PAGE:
(WASHINGTON, D.C.) — Rep. Carolyn B. Maloney, the Chairwoman of the Committee on Oversight and Reform, and Rep. Jamie Raskin, the Chairman of the Subcommittee on Civil Rights and Civil Liberties, sent a letter to the Department of Homeland Security (DHS), Immigration and Customs Enforcement (ICE), and Customs and Border Protection (CBP) calling on the Department to release non-violent detainees after learning the Department has no serious plan to address overcrowding in detention facilities in order to minimize the spread of the novel coronavirus and free up sufficient space for effective quarantining.

“In light of recent reports of detainees and staff testing positive at multiple detention centers, the high risk of further outbreaks in the near future, and the lack of adequate medical staff and equipment, we call on you to immediately release non-violent detainees, prioritizing those who are at higher risk for complications from coronavirus,” Maloney and Raskin wrote.  “Releasing these non-violent detainees will prevent the unnecessary infection, sickness, and death of the men and women who work in these facilities and those who are detained.”

On March 11, 2020, Chairs Maloney and Raskin sent an initial letter to DHS seeking information on the Department’s plans to prevent a coronavirus outbreak.  The Department staff provided a briefing to Committee staff on March 20, 2020, that only exacerbated the Committee’s concerns for the safety and well-being of detainees.  ICE officials conceded during their briefing that they have no contingency plan for coronavirus treatment if local hospitals become overwhelmed and cannot treat detainees.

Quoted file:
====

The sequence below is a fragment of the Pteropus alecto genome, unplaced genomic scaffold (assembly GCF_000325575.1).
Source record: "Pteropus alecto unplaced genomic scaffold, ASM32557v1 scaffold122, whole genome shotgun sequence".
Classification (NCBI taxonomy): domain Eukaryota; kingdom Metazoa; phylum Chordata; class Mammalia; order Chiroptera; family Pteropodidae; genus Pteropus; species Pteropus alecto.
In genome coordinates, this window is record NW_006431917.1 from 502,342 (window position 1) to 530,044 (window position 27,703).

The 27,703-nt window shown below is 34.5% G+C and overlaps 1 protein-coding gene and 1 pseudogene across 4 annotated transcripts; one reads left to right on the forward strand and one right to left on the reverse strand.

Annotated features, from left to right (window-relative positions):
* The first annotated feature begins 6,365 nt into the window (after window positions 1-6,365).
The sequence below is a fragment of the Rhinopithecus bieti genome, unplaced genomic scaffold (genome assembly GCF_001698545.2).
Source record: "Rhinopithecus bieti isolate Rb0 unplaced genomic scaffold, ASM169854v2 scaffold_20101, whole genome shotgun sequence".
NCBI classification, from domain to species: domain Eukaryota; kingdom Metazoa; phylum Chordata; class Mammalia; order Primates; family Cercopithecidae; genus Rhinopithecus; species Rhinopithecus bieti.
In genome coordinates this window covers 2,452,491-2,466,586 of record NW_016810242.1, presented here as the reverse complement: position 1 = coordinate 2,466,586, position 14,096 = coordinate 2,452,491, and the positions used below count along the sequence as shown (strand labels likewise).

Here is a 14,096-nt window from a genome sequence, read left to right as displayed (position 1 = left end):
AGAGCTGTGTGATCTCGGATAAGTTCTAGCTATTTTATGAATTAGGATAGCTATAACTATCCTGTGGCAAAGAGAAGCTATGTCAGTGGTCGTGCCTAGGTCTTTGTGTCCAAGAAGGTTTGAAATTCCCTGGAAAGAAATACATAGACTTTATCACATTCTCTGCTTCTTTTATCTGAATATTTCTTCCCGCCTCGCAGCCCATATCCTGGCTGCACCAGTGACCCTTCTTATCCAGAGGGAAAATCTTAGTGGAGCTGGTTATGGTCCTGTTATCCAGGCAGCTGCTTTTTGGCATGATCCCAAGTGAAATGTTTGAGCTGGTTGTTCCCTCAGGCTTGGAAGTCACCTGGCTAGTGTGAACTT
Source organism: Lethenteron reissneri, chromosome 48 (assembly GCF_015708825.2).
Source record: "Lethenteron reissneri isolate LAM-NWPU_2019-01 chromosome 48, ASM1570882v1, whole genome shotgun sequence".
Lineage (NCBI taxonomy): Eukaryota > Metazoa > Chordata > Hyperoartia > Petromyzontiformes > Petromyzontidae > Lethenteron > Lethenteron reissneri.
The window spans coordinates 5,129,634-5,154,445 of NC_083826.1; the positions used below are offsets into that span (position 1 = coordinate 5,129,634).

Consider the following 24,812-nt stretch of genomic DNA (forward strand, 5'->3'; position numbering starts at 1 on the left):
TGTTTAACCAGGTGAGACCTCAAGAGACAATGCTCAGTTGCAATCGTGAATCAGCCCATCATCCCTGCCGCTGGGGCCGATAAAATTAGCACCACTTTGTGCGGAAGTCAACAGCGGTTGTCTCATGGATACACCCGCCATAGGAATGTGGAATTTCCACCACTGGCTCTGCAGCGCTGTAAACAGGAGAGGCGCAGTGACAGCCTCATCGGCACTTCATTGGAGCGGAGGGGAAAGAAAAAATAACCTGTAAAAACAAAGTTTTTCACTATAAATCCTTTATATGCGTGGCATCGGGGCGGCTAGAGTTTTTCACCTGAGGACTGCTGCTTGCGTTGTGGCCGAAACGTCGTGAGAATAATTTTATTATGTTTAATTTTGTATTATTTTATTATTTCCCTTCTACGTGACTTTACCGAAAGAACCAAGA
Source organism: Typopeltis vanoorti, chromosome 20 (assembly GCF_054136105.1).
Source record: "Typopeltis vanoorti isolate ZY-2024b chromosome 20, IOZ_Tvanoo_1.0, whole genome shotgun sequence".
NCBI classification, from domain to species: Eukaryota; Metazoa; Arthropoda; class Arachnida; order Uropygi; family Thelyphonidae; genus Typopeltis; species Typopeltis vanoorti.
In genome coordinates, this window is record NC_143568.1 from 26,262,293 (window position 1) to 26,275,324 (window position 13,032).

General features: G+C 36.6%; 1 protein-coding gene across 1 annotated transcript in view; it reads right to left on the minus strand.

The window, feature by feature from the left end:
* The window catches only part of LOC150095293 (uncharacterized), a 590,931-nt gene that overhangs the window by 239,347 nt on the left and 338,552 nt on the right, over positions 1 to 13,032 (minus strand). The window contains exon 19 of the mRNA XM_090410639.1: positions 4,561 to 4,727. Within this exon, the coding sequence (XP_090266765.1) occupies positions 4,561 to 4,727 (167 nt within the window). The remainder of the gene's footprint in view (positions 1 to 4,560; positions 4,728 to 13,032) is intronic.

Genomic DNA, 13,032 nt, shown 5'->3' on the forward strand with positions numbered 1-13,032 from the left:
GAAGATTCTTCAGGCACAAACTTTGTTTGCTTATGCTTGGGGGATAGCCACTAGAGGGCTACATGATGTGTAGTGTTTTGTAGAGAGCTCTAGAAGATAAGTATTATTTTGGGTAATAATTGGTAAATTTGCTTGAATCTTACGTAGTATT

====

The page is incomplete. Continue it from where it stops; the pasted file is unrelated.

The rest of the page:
“If an outbreak spreads from a facility into the community, it will exacerbate the strain on local hospitals since many detention centers are in rural areas with very little medical infrastructure,” wrote Maloney and Raskin.

More than 3,000 doctors have called for the release of detainees who do not pose an immediate risk to public safety, noting the dangerous conditions in facilities where “detainees live in close quarters, with subpar infection control measures in place, and whose population represents some of the most vulnerable.”

Former ICE Director John Sandweg also recommended releasing detainees, stressing that an outbreak in a detention facility poses a severe danger both to detainees and the communities where detention facilities are located.  He warned that an outbreak could expose the hundreds of people working in ICE facilities to the virus.  “Once exposed, many of them will unknowingly take the virus home to their family and community.”

“The Department cannot continue to drag its feet in response to this crisis.  Now is the time to prevent an exponential increase in cases and deaths,” added Maloney and Raskin.

Click here to read today’s letter.